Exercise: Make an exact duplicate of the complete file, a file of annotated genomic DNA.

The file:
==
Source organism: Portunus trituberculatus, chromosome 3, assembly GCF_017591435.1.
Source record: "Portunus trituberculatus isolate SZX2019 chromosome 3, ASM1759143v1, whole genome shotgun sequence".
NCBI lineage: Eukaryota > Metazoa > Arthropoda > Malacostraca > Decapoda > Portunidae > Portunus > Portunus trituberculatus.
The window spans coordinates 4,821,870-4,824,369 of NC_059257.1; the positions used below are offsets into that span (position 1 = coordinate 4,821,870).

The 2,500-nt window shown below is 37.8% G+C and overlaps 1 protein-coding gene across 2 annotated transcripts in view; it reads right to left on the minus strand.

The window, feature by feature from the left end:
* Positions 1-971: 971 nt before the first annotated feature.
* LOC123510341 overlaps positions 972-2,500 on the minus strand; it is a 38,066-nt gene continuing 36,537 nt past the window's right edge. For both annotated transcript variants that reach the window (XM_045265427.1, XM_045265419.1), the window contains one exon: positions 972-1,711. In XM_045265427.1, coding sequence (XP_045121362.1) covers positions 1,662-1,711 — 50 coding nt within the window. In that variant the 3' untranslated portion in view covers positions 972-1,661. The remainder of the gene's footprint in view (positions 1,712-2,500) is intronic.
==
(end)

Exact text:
Source organism: Portunus trituberculatus, chromosome 3, assembly GCF_017591435.1.
Source record: "Portunus trituberculatus isolate SZX2019 chromosome 3, ASM1759143v1, whole genome shotgun sequence".
NCBI lineage: Eukaryota > Metazoa > Arthropoda > Malacostraca > Decapoda > Portunidae > Portunus > Portunus trituberculatus.
The window spans coordinates 4,821,870-4,824,369 of NC_059257.1; the positions used below are offsets into that span (position 1 = coordinate 4,821,870).

The 2,500-nt window shown below is 37.8% G+C and overlaps 1 protein-coding gene across 2 annotated transcripts in view; it reads right to left on the minus strand.

The window, feature by feature from the left end:
* Positions 1-971: 971 nt before the first annotated feature.
* LOC123510341 overlaps positions 972-2,500 on the minus strand; it is a 38,066-nt gene continuing 36,537 nt past the window's right edge. For both annotated transcript variants that reach the window (XM_045265427.1, XM_045265419.1), the window contains one exon: positions 972-1,711. In XM_045265427.1, coding sequence (XP_045121362.1) covers positions 1,662-1,711 — 50 coding nt within the window. In that variant the 3' untranslated portion in view covers positions 972-1,661. The remainder of the gene's footprint in view (positions 1,712-2,500) is intronic.